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    USC pharmacy graduate Ruth Madievsky explores opioid epidemic in debut novel
    • July 5, 2023

    Shortly after finishing her undergraduate degree at USC and entering the university’s pharmacy school in 2014, Ruth Madievsky began writing a series of short stories that would develop into her debut novel, “All-Night Pharmacy,” which is in stores on July 11 from Catapult. 

    “I kind of thought I was writing a feminist ‘Jesus’ Son’ of the opioid epidemic,” says the Los Angeles-based writer and pharmacist on a recent phone call. “That was the first thought that I had in 2014 when I was just out of undergrad, and like everyone else who took fiction classes, I wanted to write a Denis Johnson knockoff.”

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    In the beginning, Madievsky wrote one to two stories a year, motivated by author T.C. Boyle’s visits with USC’s Creative Writing Ph.D. students. Madievsky wasn’t in the program. In fact, her studies in the pharmacy school had her attending classes on a separate campus in another part of town, but she managed to get into those meetings with a new short story in hand.

    “He would very kindly compare it to Denis Johnson, who he had gone to Iowa with,” Madievsky recalls. “I feel like it was so clear at the time that I was still developing a voice and just imitating people, but he was very encouraging and those meetings gave me a reason to keep writing stories in this world.”

    By 2019, when Madievsky was working as a pharmacist in Boston, the stories had become a novel. “All-Night Pharmacy” weaves together themes of substance abuse and recovery, familial relationships and intergenerational trauma in the story of the unnamed narrator’s tumultuous journey into adulthood. 

    She says her professional training helped her in writing the book.

    “It did in some ways. I’m very into books about plotters and schemers and grifters,” she says, adding that she dreamed up the opioid scam in the book after studying the laws regarding pharmaceuticals and DEA reporting. “The background knowledge of how something like that would work was very helpful.”

    Plus, she says, in her day job as an HIV and primary care clinical pharmacist, she spends a lot of time talking to people about their priorities and concerns to try to help them find the right medication.

    “That work to figure out people’s desires and what they need to live meaningfully, I think that was pretty helpful with constructing characters for the novel too,” she says.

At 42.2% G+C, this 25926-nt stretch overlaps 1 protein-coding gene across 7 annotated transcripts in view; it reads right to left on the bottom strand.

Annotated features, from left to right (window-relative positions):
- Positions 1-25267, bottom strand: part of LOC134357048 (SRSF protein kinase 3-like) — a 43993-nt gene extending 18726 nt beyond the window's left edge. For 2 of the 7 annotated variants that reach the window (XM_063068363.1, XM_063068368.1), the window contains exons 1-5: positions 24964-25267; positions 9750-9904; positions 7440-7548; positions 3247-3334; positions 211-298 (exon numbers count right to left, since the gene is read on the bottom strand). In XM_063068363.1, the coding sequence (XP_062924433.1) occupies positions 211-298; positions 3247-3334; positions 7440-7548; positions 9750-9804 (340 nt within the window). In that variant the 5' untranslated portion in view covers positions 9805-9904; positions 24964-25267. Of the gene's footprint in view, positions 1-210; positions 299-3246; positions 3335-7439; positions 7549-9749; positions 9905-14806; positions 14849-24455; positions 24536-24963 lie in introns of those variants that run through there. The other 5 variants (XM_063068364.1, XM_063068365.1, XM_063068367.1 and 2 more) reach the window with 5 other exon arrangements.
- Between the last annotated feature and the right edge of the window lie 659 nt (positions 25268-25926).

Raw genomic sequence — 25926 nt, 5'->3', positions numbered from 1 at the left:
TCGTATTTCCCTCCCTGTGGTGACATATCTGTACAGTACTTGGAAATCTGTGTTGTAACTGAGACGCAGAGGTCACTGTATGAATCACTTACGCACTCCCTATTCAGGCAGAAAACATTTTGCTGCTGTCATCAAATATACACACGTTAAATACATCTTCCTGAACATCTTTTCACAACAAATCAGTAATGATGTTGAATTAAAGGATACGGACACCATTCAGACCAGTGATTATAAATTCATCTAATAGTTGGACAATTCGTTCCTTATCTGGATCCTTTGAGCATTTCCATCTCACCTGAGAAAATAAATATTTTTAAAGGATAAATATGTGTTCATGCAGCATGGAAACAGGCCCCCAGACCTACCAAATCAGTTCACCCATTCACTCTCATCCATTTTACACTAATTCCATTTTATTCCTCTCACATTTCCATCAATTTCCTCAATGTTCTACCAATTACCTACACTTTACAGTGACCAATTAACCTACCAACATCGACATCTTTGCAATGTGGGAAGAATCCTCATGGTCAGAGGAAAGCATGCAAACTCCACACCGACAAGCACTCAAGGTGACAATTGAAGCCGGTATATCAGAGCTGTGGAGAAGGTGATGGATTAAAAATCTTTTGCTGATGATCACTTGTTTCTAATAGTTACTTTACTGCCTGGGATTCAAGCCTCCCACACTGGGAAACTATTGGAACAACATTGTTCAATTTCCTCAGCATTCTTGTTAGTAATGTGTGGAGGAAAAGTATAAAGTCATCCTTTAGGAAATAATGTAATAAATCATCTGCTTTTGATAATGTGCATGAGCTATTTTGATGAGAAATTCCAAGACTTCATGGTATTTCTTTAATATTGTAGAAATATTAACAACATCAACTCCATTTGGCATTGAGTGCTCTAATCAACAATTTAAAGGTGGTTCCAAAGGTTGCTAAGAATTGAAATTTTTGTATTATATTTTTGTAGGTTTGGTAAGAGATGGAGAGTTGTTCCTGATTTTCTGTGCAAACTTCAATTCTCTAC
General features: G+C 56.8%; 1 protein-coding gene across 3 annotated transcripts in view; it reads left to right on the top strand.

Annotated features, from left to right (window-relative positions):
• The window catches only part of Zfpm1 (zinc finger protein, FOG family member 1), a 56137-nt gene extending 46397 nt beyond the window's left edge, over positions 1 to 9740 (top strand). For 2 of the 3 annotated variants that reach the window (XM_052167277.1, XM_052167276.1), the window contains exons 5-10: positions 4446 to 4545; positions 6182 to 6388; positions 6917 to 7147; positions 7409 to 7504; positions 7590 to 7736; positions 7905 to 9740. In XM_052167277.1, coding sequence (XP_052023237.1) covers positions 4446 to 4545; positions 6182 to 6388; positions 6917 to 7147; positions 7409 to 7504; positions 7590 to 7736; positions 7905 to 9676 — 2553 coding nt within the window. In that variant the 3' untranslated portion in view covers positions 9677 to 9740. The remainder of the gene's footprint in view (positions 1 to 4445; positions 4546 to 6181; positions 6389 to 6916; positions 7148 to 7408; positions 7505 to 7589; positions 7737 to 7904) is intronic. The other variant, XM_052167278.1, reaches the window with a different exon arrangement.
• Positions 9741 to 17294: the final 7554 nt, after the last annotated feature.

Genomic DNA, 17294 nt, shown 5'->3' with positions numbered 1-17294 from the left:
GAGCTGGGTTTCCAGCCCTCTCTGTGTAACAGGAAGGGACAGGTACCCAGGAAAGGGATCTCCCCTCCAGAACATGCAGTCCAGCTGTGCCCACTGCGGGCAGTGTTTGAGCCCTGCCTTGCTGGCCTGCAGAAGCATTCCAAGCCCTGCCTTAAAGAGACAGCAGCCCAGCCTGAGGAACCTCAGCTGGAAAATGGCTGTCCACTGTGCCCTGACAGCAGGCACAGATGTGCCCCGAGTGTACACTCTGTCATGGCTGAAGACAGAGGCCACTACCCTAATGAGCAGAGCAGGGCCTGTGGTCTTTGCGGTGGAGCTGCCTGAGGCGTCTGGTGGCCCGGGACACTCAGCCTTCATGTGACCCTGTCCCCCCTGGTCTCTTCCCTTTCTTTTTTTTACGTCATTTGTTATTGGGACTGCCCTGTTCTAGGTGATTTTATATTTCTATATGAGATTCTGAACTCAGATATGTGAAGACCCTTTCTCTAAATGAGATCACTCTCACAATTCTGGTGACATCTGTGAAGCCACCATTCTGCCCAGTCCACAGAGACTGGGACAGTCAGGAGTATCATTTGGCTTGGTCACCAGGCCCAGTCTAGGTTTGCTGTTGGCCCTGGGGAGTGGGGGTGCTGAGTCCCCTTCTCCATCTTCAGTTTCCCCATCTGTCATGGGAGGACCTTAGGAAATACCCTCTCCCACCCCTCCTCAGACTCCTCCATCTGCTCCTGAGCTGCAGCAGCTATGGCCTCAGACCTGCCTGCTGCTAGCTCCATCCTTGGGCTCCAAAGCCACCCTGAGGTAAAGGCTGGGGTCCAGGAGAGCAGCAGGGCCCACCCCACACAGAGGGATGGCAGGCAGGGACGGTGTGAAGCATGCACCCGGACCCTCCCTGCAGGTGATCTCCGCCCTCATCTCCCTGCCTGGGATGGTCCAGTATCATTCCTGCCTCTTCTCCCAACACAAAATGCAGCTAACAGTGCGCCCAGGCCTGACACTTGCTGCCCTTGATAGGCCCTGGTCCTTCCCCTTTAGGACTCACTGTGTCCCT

Madievsky adds that she was inspired by Rachel Kushner’s novel “The Flamethrowers” and Ottessa Moshfegh’s “My Year of Rest and Relaxation.”

    “I had that philosophy about describing the bar and the people who would be at the bar with this very intense specificity that feels both kind of unrelatable — I don’t think any of us have been to a bar where someone has a goat drinking beer — but also something about that specificity felt very L.A. and real to me,” she says. “Just because it hasn’t happened yet doesn’t mean that it won’t.”

    The couple travel to Moldova, where the author also traveled during the course of writing the novel. Madievsky herself was two years old when her family immigrated from Moldova to the United States. She grew up in West Hollywood and then in Studio City. In 2019, she visited Moldova and Russia for the first time since her family left.

    “I really got to see firsthand what state-sanctioned anti-Semitism looks like,” she says. “I got to hear a lot of family stories about living under Soviet terror, some of which I had heard before, others I hadn’t, but it felt a lot more real in those places. I saw the wedding hall where my parents had gotten married, which was now completely abandoned, leaves everywhere, broken cement.”

    She adds, “Just being on that trip and seeing a lot of the family stories come to life really affected me.”

    With the COVID-19 pandemic and the start of the war in Ukraine, the latter of which occurred while Madievsky was revising the novel, the author thought more about intergenerational trauma and family history.

    “Even traumas that are several generations back,” she says. “I was thinking about how those affect the living and people who are several generations past it and how that could be connected to family dynamics and addiction.”

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    “All-Night Pharmacy” evolved quite a bit in the years that Madievsky spent working on the book. But its conclusion brings the novel back to its roots. The end is derived from the first of the stories in this world that Madievsky wrote. 

    “That story, I was never able to publish it. Now, I think that rejection was so protective there,” she says. “How depressing would it be to have the ending plastered all over the internet?”

    Ruth Madievsky book events

    With Greg Mania, Jen Winston, and Laura Warrell

    When: 4 p.m., July 9

    Where: Dynasty Typewriter at The Hayworth, 2511 Wilshire Boulevard, Los Angeles


    With Jean Kyoung Frazier

    When: 7 p.m., July 11

    Where: Skylight Books, 1818 N Vermont Ave, Los Angeles


    ​ Orange County Register